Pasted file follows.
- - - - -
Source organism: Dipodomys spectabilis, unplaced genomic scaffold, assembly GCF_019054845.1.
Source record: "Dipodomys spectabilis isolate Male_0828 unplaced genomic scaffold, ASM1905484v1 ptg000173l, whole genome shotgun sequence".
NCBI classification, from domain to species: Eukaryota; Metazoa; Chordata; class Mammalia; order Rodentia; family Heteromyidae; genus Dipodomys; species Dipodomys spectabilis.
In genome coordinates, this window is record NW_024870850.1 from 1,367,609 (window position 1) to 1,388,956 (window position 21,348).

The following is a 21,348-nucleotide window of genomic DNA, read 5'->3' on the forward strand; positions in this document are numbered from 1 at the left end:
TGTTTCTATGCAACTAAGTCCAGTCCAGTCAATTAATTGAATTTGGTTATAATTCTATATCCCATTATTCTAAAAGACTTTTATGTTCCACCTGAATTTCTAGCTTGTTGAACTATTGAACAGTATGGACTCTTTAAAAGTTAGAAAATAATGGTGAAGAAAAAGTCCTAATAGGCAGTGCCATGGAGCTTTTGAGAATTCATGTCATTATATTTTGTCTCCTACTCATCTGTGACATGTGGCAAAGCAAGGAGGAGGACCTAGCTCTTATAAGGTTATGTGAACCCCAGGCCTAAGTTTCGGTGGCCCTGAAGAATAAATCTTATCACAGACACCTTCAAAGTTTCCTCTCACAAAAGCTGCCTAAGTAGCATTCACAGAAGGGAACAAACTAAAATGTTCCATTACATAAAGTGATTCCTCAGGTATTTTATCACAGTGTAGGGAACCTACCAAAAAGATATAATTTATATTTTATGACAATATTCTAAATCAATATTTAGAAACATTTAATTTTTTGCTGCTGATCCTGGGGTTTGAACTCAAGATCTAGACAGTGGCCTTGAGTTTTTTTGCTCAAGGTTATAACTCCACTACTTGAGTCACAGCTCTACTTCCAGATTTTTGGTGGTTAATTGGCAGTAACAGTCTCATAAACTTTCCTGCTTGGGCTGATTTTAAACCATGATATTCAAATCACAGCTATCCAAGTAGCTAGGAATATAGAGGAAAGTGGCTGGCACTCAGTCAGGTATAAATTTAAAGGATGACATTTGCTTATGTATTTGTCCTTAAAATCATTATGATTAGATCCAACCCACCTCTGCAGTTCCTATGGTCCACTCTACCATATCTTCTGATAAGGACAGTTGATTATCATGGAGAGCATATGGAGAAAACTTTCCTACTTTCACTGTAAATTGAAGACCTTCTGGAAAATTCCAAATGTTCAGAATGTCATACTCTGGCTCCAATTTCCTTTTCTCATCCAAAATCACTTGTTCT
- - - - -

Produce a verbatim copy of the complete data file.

Source organism: Dipodomys spectabilis, unplaced genomic scaffold, assembly GCF_019054845.1.
Source record: "Dipodomys spectabilis isolate Male_0828 unplaced genomic scaffold, ASM1905484v1 ptg000173l, whole genome shotgun sequence".
NCBI classification, from domain to species: Eukaryota; Metazoa; Chordata; class Mammalia; order Rodentia; family Heteromyidae; genus Dipodomys; species Dipodomys spectabilis.
In genome coordinates, this window is record NW_024870850.1 from 1,367,609 (window position 1) to 1,388,956 (window position 21,348).

The following is a 21,348-nucleotide window of genomic DNA, read 5'->3' on the forward strand; positions in this document are numbered from 1 at the left end:
TGTTTCTATGCAACTAAGTCCAGTCCAGTCAATTAATTGAATTTGGTTATAATTCTATATCCCATTATTCTAAAAGACTTTTATGTTCCACCTGAATTTCTAGCTTGTTGAACTATTGAACAGTATGGACTCTTTAAAAGTTAGAAAATAATGGTGAAGAAAAAGTCCTAATAGGCAGTGCCATGGAGCTTTTGAGAATTCATGTCATTATATTTTGTCTCCTACTCATCTGTGACATGTGGCAAAGCAAGGAGGAGGACCTAGCTCTTATAAGGTTATGTGAACCCCAGGCCTAAGTTTCGGTGGCCCTGAAGAATAAATCTTATCACAGACACCTTCAAAGTTTCCTCTCACAAAAGCTGCCTAAGTAGCATTCACAGAAGGGAACAAACTAAAATGTTCCATTACATAAAGTGATTCCTCAGGTATTTTATCACAGTGTAGGGAACCTACCAAAAAGATATAATTTATATTTTATGACAATATTCTAAATCAATATTTAGAAACATTTAATTTTTTGCTGCTGATCCTGGGGTTTGAACTCAAGATCTAGACAGTGGCCTTGAGTTTTTTTGCTCAAGGTTATAACTCCACTACTTGAGTCACAGCTCTACTTCCAGATTTTTGGTGGTTAATTGGCAGTAACAGTCTCATAAACTTTCCTGCTTGGGCTGATTTTAAACCATGATATTCAAATCACAGCTATCCAAGTAGCTAGGAATATAGAGGAAAGTGGCTGGCACTCAGTCAGGTATAAATTTAAAGGATGACATTTGCTTATGTATTTGTCCTTAAAATCATTATGATTAGATCCAACCCACCTCTGCAGTTCCTATGGTCCACTCTACCATATCTTCTGATAAGGACAGTTGATTATCATGGAGAGCATATGGAGAAAACTTTCCTACTTTCACTGTAAATTGAAGACCTTCTGGAAAATTCCAAATGTTCAGAATGTCATACTCTGGCTCCAATTTCCTTTTCTCATCCAAAATCACTTGTTCT